Abstract: FR-PO269

Effect of Dietary Sodium and Phosphorus Intake on Fibroblast Growth Factor-23 in Patients with Diabetic Nephropathy

Session Information

Category: Mineral Disease

  • 1202 Mineral Disease: Vitamin D, PTH, FGF-23

Authors

  • Bhattarai, Manoj, University of Texas Health Science Center at San Anotonio, San Antonio, Texas, United States
  • Gandhi, Jeet, University of Texas Health Science Center at San Anotonio, San Antonio, Texas, United States
  • Velagapudi, Chakradhar, University of Texas Health Science Center at San Anotonio, San Antonio, Texas, United States
  • Lee, Shuko, South Texas Veterans Health Care System, San Antonio, Texas, United States
  • Cunningham, Sue ED, University of Texas Health Science Center at San Anotonio, San Antonio, Texas, United States
  • Debnath, Subrata, University of Texas Health Science Center at San Anotonio, San Antonio, Texas, United States
  • Hu, Shirley L, UTHealth Houston, McALlen, Texas, United States
  • Bansal, Shweta, University of Texas Health Science Center at San Anotonio, San Antonio, Texas, United States
Background

High FGF23 levels independently associate with cardiovascular and all-cause mortality in CKD patients. Higher dietary phosphorus intake increases FGF23 levels in healthy individuals. However, this association in CKD patients in unclear. FGF23 levels have been positively associated with markers of volume status in renal transplant patients suggesting possible role of dietary sodium intake. The relationship between dietary sodium and phosphorus and plasma FGF-23 levels is not well-studied in advance diabetic nephropathy patients.We hypothesize that high dietary sodium and phosphorus associate with high plasma FGF23 levels in patients with diabetic nephropathy.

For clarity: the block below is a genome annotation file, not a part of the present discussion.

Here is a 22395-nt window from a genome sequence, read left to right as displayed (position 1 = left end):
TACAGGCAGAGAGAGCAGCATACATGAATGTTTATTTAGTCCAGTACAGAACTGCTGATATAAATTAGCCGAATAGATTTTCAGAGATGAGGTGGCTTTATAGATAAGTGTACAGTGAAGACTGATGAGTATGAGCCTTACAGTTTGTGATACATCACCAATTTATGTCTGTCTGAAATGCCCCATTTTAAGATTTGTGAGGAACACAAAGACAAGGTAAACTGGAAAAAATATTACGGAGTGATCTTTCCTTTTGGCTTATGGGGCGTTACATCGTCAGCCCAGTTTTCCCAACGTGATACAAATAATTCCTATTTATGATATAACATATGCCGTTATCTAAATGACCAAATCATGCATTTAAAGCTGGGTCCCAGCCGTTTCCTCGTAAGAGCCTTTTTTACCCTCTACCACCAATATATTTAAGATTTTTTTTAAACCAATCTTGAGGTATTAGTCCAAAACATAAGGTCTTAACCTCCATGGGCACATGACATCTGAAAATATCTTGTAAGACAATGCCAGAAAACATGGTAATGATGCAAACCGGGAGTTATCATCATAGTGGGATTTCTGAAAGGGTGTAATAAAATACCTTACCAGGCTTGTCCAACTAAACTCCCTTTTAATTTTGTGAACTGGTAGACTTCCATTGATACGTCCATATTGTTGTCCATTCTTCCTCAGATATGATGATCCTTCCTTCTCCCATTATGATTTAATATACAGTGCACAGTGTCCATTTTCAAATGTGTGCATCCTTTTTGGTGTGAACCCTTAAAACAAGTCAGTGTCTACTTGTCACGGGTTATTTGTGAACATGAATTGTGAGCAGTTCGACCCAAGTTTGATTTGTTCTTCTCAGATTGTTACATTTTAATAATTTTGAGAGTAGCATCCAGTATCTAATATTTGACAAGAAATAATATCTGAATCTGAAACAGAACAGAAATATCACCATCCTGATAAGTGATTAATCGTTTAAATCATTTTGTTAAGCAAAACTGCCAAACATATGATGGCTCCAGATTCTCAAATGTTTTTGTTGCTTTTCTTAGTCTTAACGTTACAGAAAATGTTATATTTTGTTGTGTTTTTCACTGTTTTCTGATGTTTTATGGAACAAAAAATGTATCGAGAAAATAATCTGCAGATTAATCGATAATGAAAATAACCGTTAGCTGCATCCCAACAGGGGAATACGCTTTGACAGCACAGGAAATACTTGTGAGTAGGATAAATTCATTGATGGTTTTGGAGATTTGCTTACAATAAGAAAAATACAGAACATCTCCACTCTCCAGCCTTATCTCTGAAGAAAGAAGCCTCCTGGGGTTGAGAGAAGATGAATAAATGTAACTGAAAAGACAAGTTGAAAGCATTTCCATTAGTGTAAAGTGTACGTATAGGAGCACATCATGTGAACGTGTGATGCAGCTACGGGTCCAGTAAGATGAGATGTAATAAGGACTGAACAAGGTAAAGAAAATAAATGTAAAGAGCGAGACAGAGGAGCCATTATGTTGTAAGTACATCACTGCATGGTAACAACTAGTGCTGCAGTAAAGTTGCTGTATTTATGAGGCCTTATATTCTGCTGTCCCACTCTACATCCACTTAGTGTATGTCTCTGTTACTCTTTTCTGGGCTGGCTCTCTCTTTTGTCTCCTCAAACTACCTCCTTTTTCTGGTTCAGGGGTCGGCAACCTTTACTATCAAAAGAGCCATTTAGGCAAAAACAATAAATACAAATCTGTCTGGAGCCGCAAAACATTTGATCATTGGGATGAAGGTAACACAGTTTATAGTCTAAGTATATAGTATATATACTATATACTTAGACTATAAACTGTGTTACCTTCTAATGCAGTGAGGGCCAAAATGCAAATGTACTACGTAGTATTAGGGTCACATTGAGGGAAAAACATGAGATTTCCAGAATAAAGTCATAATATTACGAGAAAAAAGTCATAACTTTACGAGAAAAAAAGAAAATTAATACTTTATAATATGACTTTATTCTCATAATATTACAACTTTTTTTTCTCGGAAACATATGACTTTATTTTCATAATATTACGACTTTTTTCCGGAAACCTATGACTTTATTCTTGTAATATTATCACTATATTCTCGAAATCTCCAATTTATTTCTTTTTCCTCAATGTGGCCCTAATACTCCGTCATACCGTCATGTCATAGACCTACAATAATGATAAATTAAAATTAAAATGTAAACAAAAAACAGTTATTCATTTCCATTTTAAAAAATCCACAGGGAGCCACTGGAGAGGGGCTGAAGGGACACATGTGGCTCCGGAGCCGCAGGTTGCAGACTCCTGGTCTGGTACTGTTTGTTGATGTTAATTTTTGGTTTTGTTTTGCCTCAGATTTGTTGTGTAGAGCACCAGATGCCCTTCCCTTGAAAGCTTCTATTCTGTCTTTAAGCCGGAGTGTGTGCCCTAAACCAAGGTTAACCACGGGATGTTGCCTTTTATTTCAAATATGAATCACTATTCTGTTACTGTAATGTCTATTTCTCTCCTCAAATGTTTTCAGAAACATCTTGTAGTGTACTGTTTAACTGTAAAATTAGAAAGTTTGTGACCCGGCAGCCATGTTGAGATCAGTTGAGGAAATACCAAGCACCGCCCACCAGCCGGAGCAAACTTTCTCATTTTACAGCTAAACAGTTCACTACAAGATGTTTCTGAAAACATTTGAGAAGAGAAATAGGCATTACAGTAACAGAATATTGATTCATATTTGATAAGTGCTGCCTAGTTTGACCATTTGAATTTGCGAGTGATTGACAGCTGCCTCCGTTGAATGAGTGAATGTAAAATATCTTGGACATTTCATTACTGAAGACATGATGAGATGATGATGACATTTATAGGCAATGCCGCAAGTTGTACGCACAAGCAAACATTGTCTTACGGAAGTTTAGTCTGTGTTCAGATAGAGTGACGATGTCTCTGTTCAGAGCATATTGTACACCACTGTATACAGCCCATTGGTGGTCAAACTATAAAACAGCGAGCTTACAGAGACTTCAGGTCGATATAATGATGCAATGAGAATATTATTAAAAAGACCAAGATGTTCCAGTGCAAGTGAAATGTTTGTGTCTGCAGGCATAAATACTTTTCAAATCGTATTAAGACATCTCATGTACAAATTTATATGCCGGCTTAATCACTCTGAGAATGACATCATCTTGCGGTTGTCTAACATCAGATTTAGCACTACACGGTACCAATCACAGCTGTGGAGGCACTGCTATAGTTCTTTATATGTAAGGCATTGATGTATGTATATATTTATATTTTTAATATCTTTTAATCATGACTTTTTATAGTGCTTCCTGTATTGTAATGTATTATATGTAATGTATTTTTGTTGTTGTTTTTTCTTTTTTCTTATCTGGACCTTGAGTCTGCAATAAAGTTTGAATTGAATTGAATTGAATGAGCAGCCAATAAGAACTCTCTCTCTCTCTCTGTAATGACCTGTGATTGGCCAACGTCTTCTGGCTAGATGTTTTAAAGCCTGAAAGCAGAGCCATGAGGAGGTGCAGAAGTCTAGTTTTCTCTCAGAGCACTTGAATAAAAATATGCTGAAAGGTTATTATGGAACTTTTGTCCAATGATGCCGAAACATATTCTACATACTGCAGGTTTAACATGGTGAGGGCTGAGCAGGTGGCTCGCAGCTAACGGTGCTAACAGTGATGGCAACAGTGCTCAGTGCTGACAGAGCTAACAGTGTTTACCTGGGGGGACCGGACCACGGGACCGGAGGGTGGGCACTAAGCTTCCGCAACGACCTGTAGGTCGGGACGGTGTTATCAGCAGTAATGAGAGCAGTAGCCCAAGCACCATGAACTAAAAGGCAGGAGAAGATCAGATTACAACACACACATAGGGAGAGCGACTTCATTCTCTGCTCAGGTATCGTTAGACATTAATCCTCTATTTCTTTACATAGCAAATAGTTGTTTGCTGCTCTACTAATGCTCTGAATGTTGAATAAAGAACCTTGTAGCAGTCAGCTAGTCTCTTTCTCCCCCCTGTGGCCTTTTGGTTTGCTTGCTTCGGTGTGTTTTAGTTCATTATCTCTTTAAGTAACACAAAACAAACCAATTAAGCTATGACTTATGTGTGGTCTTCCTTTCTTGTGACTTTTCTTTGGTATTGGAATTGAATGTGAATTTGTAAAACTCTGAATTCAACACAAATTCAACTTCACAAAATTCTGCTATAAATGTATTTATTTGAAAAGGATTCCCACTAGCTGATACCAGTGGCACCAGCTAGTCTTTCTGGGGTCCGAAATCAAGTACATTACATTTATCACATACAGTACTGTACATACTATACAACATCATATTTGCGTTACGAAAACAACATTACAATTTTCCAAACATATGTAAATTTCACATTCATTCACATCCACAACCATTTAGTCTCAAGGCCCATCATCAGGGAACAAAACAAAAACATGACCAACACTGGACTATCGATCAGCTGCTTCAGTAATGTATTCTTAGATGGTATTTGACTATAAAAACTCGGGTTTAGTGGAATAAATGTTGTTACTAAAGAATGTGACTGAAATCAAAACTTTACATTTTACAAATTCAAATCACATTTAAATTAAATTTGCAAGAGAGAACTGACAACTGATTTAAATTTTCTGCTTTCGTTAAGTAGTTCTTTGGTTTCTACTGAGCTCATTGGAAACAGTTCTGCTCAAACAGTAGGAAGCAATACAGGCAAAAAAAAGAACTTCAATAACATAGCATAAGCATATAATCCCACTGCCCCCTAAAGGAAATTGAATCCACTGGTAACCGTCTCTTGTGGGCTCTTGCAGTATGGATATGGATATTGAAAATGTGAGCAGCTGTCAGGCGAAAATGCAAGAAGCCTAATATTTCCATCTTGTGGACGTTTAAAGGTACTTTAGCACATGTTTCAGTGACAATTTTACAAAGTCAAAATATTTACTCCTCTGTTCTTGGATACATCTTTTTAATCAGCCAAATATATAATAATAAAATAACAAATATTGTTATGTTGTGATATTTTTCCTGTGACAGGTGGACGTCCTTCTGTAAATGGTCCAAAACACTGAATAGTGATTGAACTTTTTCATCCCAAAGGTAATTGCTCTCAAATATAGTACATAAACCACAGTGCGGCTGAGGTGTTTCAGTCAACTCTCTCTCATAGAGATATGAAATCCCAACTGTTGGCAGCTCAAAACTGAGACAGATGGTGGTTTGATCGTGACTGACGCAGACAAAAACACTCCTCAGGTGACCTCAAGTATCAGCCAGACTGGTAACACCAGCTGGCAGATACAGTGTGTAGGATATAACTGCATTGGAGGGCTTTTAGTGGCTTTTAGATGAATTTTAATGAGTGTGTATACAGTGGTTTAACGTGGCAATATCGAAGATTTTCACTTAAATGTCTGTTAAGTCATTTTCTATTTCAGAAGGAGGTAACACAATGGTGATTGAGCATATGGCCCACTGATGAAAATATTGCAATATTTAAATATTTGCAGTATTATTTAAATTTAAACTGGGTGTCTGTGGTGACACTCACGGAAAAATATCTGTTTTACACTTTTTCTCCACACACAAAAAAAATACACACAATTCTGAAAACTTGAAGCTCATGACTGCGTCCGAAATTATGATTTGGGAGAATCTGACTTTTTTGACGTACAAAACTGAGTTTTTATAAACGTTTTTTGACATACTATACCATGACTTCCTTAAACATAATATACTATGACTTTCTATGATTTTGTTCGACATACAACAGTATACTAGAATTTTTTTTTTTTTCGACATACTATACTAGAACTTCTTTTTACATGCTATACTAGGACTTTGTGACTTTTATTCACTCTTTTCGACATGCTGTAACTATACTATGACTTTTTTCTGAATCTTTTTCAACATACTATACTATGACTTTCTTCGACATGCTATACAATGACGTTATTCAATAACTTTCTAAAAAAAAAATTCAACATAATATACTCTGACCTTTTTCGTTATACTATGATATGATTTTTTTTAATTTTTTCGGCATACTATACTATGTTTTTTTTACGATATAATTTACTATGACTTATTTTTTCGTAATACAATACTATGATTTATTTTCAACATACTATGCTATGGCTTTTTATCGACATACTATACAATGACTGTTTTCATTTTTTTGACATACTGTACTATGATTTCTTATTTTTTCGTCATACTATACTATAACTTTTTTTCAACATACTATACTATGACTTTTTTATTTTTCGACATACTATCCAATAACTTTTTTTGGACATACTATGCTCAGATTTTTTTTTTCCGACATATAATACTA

Methods

We conducted a sub-analysis of a randomized-controlled trial where subjects with type 2 DM with albumin-creatinine ratio of >150 mg/g and eGFR 15-60 ml/min were recruited to test the anti-proteinuric effect of Silybin and N-acetylcysteine. Dietary phosphorus intake was assessed from 3-day diet record. Daily sodium intake was estimated by measuring 12-hour urinary sodium excretion. Plasma FGF23 was measured using a second generation C-terminal ELISA kit.

Results

The study population was 62.9±7.5 years old, 89% male, 65% Hispanic, and 27% non-Hispanic white, had BMI of 35±8.54 kg/m2, and eGFR of 36.4±13.3 ml/min. Mean dietary phosphorus intake and urinary sodium was 1418±438 mg/d and 3882±2486 mg/d, respectively with median plasma FGF23 78 [44, 127] RU/ml at baseline. On univariate analysis, plasma FGF23 correlated negatively with eGFR (r=-0.6, p<0.001) and positively with serum phosphorus (r=0.5, p<0.001) and NGAL (r=0.7, p<0.001). There was no correlation between plasma FGF23 and daily phosphorus or sodium intake. In multivariable regression model including age, eGFR, daily sodium and phosphorus intake, serum phosphorus and NGAL, only eGFR predicted the plasma FGF23 significantly (β=-0.47, p=0.02).

Conclusion

Daily sodium and phosphorus intake do not correlate with plasma FGF23 in patients with advance diabetic nephropathy. This observation is in contrast with healthy individuals where high phosphorus intake increases plasma FGF23 levels.

Funding

  • Other NIH Support